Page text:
John O’Mahony (1816-77)

CriticismCommentary

Life
b. Kilbeheny, Co. Limerick [vars., 1819 DIW; 1815 DIH]; ed. Cork, and TCD (Classics); supported Repeal Association; joined Young Ireland; seceded from O’Connell, 1845; involved with William Smith O’Brien in 1848 Rising; attempted to organise a further rebellion, fighting at action in Ballingarry on Waterford-Kilkenny border; escaped to France, lived in of poverty and taught English; encountered James Stephens; emig. USA 1852 with Michael Doheny [var. 1853 DIH]; helped found Emmet Monument Assoc. in NY, 1854; published English trans. of Keating’s Forus Feasa na hEirinn (NY 1857);
 
founded Fenian brotherhood with Stephens and Doheny, 1858; raising $400 to establish IRB in Ireland, establishing a branch simultaneously in America; directed American Fenian movement as Head Centre till 1867; visited Ireland, 1860, returning in 1861 for funeral of Terence Bellew MacManus; organised 99th New York National Guard (Fenian Regt.) in American Civil War, 1861-65, serving as colonel; defended the spy Red Jim Macdermott; lost position as Head Centre to Co. W. E. Roberts, leader of Senate Wing, during reorganisation of Fenians, 1865; opposed attack on Canada and urged Stephens to bring on Irish rising; lived precariously in NY after the 1867 failure;
 
Stephens sought to heal breach between O’Mahoney and Roberts but was himself deposed by Thomas J. Kelly (who led the Chester raid and was himself rescued by the Manchester Martyrs); betrayed by MacDermott in his attempt to capture island of Compo Bello off New Brunswick; later years in obscurity, suffered mental breakdown prior to death in obscurest poverty; d. 7 Feb., NY, and given a ceremonial funeral and procession en route to the Dakota, which carried his remains to Queenstown [Cobh/Cork] before final bur. Glasnevin, with a large funeral; he was a good classical and Irish-language scholar. ODNB DIB DIW DIH FDA OCIL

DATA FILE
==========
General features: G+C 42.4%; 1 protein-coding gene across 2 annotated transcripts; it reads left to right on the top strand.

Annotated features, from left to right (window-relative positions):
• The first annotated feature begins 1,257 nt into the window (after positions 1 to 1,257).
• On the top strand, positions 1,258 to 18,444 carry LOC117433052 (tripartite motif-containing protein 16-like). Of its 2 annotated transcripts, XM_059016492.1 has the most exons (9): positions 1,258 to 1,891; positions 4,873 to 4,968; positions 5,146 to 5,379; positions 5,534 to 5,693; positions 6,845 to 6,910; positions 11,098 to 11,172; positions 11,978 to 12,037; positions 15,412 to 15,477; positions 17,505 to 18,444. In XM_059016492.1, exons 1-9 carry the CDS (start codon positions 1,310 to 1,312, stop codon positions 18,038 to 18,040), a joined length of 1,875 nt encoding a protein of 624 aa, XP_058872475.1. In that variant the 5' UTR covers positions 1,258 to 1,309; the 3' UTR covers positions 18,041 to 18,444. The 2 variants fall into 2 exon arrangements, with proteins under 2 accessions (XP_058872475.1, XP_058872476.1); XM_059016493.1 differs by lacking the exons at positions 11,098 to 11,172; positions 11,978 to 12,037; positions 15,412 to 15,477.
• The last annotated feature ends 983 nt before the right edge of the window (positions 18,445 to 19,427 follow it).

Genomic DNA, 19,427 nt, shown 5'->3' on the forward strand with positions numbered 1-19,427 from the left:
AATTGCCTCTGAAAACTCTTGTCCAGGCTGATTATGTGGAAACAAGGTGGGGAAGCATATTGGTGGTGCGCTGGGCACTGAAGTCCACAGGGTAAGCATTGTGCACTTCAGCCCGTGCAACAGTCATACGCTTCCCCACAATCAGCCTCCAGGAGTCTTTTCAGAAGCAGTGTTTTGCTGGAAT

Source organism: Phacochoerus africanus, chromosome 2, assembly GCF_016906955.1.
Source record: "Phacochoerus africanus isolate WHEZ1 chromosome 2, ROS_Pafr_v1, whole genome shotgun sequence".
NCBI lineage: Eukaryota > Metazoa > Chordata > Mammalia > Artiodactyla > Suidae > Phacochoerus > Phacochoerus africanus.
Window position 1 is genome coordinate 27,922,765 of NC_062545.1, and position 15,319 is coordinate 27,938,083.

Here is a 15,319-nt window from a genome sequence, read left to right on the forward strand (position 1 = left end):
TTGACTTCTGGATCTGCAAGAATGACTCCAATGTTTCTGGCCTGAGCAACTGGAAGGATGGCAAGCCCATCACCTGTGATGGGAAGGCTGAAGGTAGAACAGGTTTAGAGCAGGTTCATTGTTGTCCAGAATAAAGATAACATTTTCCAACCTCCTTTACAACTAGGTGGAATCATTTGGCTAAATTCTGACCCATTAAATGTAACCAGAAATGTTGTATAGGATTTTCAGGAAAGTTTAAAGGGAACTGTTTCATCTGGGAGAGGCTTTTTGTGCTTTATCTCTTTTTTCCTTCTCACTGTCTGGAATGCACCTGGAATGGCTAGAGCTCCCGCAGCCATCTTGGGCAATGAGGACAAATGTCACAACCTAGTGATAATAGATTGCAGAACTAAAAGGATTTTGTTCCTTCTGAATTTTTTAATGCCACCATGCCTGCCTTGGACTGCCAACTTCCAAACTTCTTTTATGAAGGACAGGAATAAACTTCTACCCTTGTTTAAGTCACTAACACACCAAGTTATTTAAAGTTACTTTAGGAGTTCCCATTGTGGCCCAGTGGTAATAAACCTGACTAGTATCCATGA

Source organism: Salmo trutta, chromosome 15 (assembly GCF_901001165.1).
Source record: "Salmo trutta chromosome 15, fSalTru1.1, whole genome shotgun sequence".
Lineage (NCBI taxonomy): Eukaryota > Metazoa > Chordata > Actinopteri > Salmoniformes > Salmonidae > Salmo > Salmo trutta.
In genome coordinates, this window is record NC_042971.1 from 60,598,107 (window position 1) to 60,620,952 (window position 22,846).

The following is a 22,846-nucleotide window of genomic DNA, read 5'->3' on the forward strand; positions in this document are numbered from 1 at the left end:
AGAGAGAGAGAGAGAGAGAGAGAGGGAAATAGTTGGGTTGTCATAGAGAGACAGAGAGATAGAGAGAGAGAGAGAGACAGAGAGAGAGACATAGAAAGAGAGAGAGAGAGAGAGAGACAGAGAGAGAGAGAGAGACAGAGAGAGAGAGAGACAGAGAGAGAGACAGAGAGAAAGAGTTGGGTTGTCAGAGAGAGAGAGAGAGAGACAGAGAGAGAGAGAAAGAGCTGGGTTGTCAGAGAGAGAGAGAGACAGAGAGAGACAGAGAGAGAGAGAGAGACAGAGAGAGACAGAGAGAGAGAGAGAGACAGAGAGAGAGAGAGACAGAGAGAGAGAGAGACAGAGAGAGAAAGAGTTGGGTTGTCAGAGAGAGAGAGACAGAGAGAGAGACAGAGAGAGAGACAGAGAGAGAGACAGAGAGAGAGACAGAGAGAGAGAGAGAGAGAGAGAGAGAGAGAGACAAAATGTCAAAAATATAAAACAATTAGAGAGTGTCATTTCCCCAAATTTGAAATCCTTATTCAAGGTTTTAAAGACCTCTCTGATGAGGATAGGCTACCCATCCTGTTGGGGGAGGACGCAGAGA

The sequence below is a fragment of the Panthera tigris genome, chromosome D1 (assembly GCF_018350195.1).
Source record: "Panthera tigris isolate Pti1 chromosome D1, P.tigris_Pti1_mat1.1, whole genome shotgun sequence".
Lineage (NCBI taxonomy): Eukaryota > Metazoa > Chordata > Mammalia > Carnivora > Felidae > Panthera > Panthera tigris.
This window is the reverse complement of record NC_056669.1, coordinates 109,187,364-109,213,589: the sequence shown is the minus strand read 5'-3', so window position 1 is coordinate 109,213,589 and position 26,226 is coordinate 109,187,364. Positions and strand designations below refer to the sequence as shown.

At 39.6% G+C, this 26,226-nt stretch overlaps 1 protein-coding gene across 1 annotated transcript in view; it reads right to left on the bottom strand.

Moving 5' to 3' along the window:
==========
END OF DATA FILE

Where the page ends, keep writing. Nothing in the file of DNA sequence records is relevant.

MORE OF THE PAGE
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Works
John O’Mahoney, trans., Geoffrey Keating, The History of Ireland (NY: P. M.Haverty 1857); A Book of Memory: The Birthday Book of the Blessed Dead (London: Hodder & Stoughton [1906]); rep. as A Little Book for John O’Mahony’s Friends (Petersfield: Pear Tree Books P. 1906), another ed. (Portland, Maine: Thomas B Mosher 1909), with memoir by Katherine Tynan [of her brother-in- law].

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Criticism
There is a short section on O’Mahony in Desmond Ryan, The Singing Flame (1978). See also Padraig Ó Concubhair, “The Fenians were Dreadful Men”: the 1867 Rising (Cork: Mercier Press 2011), and sundry works on Fenianism.

Commentary

For a contemporary account of his funeral procession in New York from the Irish-American ( Feb. 1877), see attached.

Donald Torchiana, Backgrounds for Joyce’s Dubliners (1986): On several pages of The History of Ireland, O’Mahoney makes connections in his notes between old Fianna and the Fenians of his own day (viz., pp.7, 10-11, 345, n.64). Desmond Ryan cites those notes in The Phoenix Flame (London: Arthur Barker 1937), and discusses further connections established by the Fenians themselves and Finn and his Fianna. (Torchiana, n.4 & 8, p.187.)